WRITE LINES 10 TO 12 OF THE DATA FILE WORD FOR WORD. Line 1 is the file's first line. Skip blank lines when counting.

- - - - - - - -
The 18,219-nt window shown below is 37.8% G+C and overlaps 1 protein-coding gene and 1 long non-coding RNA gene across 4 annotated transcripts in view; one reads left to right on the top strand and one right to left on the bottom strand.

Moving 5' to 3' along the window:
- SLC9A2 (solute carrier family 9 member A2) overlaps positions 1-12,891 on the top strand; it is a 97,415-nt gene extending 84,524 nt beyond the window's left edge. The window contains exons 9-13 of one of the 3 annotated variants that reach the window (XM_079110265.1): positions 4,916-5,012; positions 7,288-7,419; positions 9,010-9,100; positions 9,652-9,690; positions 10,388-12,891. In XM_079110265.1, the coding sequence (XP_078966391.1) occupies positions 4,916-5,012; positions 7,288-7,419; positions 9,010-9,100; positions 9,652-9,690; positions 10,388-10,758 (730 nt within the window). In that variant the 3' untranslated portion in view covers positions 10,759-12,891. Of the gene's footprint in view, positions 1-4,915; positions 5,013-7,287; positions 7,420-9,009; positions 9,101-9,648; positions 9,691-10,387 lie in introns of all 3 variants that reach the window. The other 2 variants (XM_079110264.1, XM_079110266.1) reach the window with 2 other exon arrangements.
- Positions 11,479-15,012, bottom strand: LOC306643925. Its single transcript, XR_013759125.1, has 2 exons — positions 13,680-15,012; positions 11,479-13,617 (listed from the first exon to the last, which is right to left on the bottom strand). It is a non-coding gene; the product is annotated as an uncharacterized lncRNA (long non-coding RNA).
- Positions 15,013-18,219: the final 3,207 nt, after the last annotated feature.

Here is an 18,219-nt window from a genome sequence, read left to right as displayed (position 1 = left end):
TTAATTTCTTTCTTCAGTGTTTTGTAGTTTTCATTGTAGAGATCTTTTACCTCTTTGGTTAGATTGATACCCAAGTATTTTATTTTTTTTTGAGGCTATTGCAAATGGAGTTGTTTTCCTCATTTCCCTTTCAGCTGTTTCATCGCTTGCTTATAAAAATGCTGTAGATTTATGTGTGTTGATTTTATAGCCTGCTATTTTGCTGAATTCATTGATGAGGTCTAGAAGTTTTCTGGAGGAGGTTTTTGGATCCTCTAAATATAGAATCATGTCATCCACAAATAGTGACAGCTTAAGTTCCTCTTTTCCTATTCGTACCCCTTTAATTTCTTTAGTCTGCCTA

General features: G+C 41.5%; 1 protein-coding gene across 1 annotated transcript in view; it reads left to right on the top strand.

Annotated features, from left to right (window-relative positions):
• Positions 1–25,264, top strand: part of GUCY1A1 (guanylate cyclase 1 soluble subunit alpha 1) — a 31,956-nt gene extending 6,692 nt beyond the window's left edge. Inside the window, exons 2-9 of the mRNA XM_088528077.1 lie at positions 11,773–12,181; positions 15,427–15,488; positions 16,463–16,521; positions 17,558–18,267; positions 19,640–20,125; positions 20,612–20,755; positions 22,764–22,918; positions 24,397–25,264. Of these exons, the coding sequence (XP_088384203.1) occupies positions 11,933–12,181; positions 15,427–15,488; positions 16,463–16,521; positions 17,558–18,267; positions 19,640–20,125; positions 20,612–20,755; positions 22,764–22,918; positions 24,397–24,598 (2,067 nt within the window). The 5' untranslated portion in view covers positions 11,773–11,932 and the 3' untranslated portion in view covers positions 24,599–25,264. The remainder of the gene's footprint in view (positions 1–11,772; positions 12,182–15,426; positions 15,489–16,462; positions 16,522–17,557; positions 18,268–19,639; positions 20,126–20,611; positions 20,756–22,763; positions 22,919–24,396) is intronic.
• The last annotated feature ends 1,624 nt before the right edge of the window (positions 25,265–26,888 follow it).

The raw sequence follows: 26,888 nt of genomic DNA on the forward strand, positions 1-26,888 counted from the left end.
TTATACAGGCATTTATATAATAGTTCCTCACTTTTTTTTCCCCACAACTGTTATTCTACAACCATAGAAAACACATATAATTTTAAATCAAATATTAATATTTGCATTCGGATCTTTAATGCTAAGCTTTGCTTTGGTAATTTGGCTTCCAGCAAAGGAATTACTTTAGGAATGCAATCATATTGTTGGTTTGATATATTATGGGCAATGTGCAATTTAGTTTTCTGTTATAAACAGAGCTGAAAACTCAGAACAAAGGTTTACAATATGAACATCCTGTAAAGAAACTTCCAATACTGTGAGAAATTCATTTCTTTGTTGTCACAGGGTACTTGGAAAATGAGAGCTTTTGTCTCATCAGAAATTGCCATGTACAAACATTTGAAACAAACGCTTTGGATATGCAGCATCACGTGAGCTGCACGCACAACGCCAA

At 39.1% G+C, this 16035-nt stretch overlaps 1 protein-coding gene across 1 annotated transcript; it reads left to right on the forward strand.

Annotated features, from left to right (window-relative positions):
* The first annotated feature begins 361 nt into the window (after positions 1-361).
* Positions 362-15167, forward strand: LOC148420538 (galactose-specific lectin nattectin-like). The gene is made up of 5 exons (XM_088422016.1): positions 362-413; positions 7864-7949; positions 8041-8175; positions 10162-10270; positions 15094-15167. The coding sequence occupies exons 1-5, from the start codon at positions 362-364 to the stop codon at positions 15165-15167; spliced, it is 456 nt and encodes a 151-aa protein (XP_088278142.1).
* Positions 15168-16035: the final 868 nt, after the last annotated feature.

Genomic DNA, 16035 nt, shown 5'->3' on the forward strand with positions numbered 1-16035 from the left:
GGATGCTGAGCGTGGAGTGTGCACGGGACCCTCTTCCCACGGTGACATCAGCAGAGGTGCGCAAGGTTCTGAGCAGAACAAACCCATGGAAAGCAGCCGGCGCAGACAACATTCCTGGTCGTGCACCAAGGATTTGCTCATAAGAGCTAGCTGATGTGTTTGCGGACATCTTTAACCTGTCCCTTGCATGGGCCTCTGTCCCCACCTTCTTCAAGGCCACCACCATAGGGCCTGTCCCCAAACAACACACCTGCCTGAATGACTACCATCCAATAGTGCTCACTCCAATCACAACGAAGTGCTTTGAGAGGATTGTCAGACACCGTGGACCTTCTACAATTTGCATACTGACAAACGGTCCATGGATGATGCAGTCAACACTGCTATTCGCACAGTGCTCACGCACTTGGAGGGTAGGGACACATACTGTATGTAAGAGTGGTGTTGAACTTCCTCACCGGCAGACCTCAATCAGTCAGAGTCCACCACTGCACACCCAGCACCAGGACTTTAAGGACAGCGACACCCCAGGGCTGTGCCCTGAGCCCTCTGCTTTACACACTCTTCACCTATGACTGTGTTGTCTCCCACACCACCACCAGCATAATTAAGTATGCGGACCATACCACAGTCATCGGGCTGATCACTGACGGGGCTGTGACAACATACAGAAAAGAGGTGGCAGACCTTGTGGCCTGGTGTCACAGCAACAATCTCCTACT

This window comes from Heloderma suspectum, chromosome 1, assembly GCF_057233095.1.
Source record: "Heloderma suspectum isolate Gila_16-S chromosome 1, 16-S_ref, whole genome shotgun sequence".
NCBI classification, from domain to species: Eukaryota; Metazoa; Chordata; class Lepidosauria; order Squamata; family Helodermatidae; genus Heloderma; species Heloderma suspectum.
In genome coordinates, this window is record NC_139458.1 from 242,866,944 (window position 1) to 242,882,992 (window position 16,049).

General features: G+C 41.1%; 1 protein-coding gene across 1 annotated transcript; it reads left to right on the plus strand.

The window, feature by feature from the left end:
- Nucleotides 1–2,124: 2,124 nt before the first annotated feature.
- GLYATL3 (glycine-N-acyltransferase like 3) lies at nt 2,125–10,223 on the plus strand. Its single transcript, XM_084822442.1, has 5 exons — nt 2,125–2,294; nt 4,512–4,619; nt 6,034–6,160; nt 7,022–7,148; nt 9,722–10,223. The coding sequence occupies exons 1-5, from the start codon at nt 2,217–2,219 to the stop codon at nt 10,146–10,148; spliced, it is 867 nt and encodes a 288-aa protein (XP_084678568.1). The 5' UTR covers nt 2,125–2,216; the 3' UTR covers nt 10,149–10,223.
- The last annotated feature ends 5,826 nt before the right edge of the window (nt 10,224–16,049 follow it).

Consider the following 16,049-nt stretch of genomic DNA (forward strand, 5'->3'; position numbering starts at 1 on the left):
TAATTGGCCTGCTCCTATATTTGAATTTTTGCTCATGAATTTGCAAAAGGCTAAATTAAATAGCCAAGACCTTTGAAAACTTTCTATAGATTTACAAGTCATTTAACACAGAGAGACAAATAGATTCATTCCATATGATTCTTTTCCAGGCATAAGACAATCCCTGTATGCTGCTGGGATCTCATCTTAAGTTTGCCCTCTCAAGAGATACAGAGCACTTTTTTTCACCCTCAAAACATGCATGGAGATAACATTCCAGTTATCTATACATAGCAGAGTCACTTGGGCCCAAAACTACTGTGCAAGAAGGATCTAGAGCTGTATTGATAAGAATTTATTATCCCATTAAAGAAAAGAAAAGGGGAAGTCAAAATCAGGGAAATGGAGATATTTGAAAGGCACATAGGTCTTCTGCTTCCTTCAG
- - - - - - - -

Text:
• Positions 1–25,264, top strand: part of GUCY1A1 (guanylate cyclase 1 soluble subunit alpha 1) — a 31,956-nt gene extending 6,692 nt beyond the window's left edge. Inside the window, exons 2-9 of the mRNA XM_088528077.1 lie at positions 11,773–12,181; positions 15,427–15,488; positions 16,463–16,521; positions 17,558–18,267; positions 19,640–20,125; positions 20,612–20,755; positions 22,764–22,918; positions 24,397–25,264. Of these exons, the coding sequence (XP_088384203.1) occupies positions 11,933–12,181; positions 15,427–15,488; positions 16,463–16,521; positions 17,558–18,267; positions 19,640–20,125; positions 20,612–20,755; positions 22,764–22,918; positions 24,397–24,598 (2,067 nt within the window). The 5' untranslated portion in view covers positions 11,773–11,932 and the 3' untranslated portion in view covers positions 24,599–25,264. The remainder of the gene's footprint in view (positions 1–11,772; positions 12,182–15,426; positions 15,489–16,462; positions 16,522–17,557; positions 18,268–19,639; positions 20,126–20,611; positions 20,756–22,763; positions 22,919–24,396) is intronic.
• The last annotated feature ends 1,624 nt before the right edge of the window (positions 25,265–26,888 follow it).

The raw sequence follows: 26,888 nt of genomic DNA on the forward strand, positions 1-26,888 counted from the left end.